Size Does Matter

Robert Persichini's considerable height always has a dramatic effect


TRICK OR TREAT by Jean Marc Dalpé, directed by Ken Gass, with Ari Cohen, Kyle Horton, Matthew MacFadzean, Earl Pastko and Robert Persichini. Factory Theatre (125 Bathurst). Opens tonight (Thursday, October 4) and runs to November 4, Tuesday-Saturday 8 pm, matinees Saturday 4 pm and Sunday 2 pm. $20-$28, Sunday pwyc or $20 advance. 416-504-9971.


Don’t mess with Robert Persichini. At 6-foot-3, he is a big, substantial man. The actor’s size is a quality he’s put to use onstage as the neurotically dangerous house detective Harold in Communicating Doors and in one of his most memorable roles, Live With It’s Kenneth Halliwell, lover and later murderer of playwright Joe Orton.

But there’s an innocence and sensitivity that Persichini brings to roles, too, qualities that seems to make him small in scale and gentle. That magical transformation happened when he played Hagar Shipley’s under-appreciated son Marvin in a stage adaptation of The Stone Angel.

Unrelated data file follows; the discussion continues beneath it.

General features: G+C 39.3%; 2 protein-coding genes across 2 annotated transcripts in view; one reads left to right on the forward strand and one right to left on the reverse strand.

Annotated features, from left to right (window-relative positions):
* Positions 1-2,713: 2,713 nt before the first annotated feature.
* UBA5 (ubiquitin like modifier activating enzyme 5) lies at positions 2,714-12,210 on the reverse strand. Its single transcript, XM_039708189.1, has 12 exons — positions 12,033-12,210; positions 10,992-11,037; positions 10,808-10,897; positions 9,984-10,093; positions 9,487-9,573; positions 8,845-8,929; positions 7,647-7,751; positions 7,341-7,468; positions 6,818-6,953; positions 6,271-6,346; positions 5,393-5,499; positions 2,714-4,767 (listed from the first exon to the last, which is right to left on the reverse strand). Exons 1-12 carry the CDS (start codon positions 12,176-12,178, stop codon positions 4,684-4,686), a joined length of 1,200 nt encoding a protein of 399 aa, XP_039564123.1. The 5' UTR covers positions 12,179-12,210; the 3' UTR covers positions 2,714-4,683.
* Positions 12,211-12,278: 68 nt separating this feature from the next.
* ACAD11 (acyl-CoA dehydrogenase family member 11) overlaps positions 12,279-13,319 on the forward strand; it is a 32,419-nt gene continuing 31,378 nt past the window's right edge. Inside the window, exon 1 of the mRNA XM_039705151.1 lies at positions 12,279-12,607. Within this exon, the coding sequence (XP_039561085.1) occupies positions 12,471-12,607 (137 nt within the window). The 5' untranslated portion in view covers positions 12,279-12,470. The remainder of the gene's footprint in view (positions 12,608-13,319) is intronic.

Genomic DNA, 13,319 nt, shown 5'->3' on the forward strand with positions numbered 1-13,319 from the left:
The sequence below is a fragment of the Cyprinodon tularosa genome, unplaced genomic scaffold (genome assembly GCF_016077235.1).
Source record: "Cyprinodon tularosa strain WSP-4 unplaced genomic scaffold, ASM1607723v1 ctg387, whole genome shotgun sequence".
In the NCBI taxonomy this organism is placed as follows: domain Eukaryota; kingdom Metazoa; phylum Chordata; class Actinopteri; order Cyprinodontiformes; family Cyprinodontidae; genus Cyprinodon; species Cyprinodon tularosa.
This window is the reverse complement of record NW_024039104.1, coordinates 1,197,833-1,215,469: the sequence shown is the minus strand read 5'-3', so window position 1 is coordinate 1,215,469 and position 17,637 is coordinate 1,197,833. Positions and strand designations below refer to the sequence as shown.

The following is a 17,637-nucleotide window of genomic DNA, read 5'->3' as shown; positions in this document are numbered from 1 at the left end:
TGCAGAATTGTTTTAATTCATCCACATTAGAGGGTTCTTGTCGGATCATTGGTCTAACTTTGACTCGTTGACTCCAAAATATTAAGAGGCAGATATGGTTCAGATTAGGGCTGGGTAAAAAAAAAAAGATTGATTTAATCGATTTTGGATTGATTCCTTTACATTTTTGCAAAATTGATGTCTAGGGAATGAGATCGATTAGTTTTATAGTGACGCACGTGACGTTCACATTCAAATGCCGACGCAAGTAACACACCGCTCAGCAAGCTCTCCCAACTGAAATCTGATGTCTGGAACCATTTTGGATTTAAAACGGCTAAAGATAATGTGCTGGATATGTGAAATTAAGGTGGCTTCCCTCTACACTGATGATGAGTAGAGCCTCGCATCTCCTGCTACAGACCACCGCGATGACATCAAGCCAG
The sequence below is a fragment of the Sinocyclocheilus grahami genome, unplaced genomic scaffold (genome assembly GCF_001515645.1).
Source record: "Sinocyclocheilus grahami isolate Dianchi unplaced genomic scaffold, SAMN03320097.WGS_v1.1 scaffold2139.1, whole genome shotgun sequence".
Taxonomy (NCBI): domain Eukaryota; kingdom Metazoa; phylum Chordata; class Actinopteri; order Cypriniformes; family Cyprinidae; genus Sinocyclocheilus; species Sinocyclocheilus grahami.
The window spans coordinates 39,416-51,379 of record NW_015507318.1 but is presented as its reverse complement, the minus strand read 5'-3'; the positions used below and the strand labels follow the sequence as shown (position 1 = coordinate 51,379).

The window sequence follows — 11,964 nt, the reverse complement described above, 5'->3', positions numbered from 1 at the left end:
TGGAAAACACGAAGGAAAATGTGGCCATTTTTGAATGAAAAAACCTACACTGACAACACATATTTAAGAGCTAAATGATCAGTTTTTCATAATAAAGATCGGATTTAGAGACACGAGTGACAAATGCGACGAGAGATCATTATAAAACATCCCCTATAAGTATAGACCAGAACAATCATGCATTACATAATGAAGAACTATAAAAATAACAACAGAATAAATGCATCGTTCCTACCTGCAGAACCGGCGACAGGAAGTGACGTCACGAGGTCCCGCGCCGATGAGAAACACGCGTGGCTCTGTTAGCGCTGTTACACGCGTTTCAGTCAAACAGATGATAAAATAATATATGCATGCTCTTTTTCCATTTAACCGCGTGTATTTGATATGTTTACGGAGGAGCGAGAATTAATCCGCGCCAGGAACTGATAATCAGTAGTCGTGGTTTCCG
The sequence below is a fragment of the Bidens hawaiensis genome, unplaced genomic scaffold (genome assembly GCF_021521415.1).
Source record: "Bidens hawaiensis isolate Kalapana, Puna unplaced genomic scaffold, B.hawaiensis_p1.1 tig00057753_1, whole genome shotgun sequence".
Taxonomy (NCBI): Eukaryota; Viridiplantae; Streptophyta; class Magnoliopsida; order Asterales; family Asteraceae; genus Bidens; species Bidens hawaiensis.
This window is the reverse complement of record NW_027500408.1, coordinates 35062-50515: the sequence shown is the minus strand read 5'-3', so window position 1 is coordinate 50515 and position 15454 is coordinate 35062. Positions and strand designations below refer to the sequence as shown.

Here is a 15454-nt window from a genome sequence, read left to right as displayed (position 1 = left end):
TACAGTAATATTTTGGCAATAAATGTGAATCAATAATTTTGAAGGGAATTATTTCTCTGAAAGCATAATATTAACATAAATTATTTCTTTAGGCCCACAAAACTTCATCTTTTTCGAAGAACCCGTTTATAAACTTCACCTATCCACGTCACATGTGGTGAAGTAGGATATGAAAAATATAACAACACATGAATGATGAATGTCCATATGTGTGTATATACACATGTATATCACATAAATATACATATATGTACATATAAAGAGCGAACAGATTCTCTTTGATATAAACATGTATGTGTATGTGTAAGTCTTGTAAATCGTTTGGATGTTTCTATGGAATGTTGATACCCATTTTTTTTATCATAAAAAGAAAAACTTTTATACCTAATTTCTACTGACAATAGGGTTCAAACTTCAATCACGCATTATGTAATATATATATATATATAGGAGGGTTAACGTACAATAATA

“It helps to get a physical picture of my characters in my head in order to create them. I saw Marvin as quite slight. He’s a hesitant boy who grew up in deprived circumstances,” recalls Persichini. “In one scene I played him at age six, all gawky arms and legs.

“People later told me he was the biggest friggin’ six-year-old they’d ever seen, but they didn’t quibble with my characterization,” he smiles winningly.

He has a very different vision for Montreal gangster Ray, the small-time hood he plays in Jean Marc Dalpé’s Trick Or Treat, the season opener at Factory.

“In my mind, he’s Tony Soprano-ish, close to me in physical appearance,” offers Persichini, who spent two years at the Shaw Festival and three at Stratford in addition to performing works by Michel Tremblay, George F. Walker and Daniel MacIvor.

Though he’s only in one scene, Persichini’s Ray helps set the tone of a world that’s twisted askew by unspoken demands and hidden agendas.

“I see Ray as a guy who runs errands for his bosses — picking up and delivering packages,” says Persichini, folding a napkin into a complex geometric pattern.

“He’s not big-time, not a hit man. But trying to turn his life around and taking a chance gets him into trouble.

“Jean Marc has given us lots to work with. There’s so much subtext that it’s hard to select what to play. The writing is elastic. It can be played small and filmic or opened right up and performed almost presentationally.”

Persichini holds his long arms out, encompassing what seems to be a third of the room.”That’s the span we can use. Now we’re finding out where we are in it.”

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